When financial institutions merge Featured

12:07pm EDT June 29, 2006
What happens when your bank merges with or is aquired by another bank? Do you panic? Or do you try to stay in touch with your account officer and sort things out together?

“Every organization has a unique culture,” says David Janus, president of First Merit Bank’s Cleveland Region. “If I were a business owner, I’d give myself a chance to see if the new bank is a fit or not. You won’t know right away, unless you had previous experience with that particular bank.”

Janus spoke with Smart Business about the sometimes daunting experience of seeing your favorite financial institution involved in a merger or acquisition.

How are bank mergers/acquisitions different than corporate mergers/acquisitions in other industries, or are they?
The motivation for the corporate takeovers you read about in the newspaper is probably the same as the takeover for a bank: increasing market share, lowering expenses, earnings-per-share growth, acquiring specific products or geography. I don’t think the banking industry and other industries are much different from each other in this regard, because they all address the same constituents — that is, their shareholders.

If I am a commercial customer, and I hear or read that my bank is involved in a merger/acquisition, should I be concerned?
Near and dear to most companies’ hearts — especially middle-market companies — is what’s going to happen to their credit relationship. For small to mid-sized companies, the bank can be their sole source of financing. Don’t overreact. Most people tend to think the worst: ‘I’m going to lose my line of credit,’ ‘I’m going to lose my loans.’

Make sure you talk to your relationship manager and his or her boss. You want to know information about the other bank and its reputation. Sure, there are going to be a lot of ‘I don’t know,’ answers because they really don’t know. These company integrations take time to iron out all the issues.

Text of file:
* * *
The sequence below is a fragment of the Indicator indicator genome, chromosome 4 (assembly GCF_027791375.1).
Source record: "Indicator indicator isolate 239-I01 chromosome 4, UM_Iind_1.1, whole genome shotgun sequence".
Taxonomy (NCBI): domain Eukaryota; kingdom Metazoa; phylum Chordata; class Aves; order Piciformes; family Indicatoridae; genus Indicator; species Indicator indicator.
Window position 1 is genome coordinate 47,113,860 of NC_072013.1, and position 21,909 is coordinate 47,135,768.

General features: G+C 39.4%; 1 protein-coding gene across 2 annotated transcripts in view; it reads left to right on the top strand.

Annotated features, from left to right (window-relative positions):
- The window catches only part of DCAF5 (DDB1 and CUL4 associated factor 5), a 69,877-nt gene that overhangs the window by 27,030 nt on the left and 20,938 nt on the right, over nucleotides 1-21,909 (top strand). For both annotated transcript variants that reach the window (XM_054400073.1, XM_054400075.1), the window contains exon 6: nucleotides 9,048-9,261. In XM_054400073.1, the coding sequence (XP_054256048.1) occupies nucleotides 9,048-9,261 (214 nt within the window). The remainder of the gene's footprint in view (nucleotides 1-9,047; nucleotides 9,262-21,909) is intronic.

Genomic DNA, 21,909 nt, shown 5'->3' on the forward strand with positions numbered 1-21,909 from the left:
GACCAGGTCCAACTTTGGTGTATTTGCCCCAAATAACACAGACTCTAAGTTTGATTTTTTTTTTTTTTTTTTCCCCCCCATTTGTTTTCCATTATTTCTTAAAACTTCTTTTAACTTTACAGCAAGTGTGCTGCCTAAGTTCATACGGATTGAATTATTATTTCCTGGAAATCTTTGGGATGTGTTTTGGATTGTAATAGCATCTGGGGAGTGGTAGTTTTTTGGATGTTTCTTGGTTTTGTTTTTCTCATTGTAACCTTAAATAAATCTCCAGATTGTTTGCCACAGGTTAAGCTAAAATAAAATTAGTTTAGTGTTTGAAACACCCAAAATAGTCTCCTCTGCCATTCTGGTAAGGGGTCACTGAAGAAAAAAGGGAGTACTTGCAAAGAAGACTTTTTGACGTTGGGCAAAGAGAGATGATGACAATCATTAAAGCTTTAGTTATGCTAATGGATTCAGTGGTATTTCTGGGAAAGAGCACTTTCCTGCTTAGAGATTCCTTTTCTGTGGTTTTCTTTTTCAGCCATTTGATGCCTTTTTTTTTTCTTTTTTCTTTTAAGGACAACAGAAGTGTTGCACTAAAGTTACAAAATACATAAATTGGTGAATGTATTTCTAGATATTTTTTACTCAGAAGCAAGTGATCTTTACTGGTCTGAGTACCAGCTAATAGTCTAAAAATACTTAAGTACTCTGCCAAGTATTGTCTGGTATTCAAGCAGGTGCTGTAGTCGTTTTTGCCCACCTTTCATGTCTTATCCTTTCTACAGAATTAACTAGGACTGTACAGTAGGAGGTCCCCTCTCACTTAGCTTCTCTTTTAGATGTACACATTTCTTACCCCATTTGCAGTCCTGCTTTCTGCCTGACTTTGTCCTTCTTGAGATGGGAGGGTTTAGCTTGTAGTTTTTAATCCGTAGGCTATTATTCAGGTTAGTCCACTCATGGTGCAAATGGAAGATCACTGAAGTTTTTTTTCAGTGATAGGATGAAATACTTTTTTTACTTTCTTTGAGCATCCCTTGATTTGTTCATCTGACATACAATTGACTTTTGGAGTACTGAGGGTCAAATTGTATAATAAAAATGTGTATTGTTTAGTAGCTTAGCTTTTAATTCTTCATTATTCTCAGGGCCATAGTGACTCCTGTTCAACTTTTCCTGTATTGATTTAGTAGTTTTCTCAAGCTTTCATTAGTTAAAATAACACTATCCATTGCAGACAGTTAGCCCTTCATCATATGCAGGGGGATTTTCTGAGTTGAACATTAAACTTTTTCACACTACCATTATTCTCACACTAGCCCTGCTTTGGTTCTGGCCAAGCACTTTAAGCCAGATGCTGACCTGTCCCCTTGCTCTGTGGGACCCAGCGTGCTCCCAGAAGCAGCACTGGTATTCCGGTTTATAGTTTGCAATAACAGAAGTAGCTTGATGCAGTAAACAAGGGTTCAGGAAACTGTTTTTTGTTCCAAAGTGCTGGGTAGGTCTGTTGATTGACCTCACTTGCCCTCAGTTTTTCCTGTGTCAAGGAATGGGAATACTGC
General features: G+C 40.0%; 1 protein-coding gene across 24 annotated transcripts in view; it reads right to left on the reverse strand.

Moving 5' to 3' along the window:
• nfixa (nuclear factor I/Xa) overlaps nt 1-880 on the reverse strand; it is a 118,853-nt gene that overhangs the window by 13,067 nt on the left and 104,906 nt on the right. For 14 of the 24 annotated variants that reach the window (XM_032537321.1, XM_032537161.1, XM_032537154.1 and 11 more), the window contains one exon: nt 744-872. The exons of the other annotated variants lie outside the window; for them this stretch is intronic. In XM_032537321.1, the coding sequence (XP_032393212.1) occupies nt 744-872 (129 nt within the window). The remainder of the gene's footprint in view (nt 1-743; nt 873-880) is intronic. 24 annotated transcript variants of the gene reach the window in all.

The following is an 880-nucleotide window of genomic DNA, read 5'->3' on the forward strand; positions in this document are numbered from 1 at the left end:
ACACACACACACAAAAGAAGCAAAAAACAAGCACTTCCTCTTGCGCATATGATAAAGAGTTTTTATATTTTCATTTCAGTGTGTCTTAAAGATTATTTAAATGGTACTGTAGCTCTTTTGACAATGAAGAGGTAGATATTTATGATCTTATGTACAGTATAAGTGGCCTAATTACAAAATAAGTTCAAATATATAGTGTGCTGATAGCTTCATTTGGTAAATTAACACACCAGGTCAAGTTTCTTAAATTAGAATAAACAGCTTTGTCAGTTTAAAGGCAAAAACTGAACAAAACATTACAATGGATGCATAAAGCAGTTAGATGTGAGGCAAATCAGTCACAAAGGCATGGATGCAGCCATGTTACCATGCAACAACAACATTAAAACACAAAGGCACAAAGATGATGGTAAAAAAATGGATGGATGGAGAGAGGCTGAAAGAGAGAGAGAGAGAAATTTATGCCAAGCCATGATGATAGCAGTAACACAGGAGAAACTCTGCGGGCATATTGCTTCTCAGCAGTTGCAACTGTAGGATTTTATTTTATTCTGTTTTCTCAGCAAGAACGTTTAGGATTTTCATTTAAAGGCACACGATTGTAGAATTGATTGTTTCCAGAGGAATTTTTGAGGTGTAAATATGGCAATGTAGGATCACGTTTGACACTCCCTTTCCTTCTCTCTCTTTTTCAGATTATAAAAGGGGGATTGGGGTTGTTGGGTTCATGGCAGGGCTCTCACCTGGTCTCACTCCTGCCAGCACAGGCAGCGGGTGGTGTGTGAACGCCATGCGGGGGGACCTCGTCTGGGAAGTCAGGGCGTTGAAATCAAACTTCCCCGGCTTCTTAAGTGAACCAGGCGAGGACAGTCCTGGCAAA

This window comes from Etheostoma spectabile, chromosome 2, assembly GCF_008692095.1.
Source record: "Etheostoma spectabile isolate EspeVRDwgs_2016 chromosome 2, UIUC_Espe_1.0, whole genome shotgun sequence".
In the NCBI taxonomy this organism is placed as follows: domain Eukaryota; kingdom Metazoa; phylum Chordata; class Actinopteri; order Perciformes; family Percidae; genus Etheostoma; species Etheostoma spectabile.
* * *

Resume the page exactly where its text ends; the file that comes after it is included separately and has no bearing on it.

Banks in general need more customers to grow their business. They don’t merge or acquire another bank to kick customers out. That’s counterproductive.

You may, however, be in an industry or business — like a parts supplier to the auto industry — that’s higher risk in the current economic environment. So you may need to know how the new bank views your business. It helps if you know multiple people in multiple positions at the bank. The credit guy knows your business well and knows you well, and he or she may be in the best position to be your advocate and to give you the benefit of the doubt during difficult times.

How important are bank/customer relationships?
Bank/customer relationships are the most important thing. Merger or no merger, you need to have a relationship with the bank. If you know your relationship manager well and you know the team leader or regional manger, you’ll be as informed as you can be. It’s the companies who don’t have deep, ongoing relationships who are kind of left in the dark.

What are some of the advantages and disadvantages of banking with an institution that has gone through a recent merger?
One advantage may be new product and service offerings the combined bank may have. For instance, if your company needs to do a lot of international business, it’s a benefit to you if your regional bank is acquired by one with international services and foreign offices.

On the other hand, banking with a bigger bank has the potential to be more expensive on some fronts, while product offerings may be more standardized and less customized. Another concern I often hear is that people feel like a number at a big bank. Well, I know first hand a lot of relationship managers at big banks who made customers feel like they were dealing with a small bank because they provided great customer service and good communications.

Are the changes after a merger more likely to be of a systemic or personal nature, or does it vary widely depending on the institutions?
I would ask my account officer how he envisions the merger impacting my relationship with the bank. Is your relationship in jeopardy? Will it cost you more? Are same products and services going to be available?

On the personnel level, mergers typically don’t impact all the way down to the account level. Chances are you’ll have the same account officer, because the new bank needs someone to service your account. What may change is the credit guy or regional and senior managers.

Also, there will probably be a different product offering. You may fit well into a product that your new bank has, so you might able to save money. Or, the new bank may have a higher fee schedule.

DAVID JANUS is president of First Merit Bank’s Cleveland Region. Reach him at (216) 694-5658.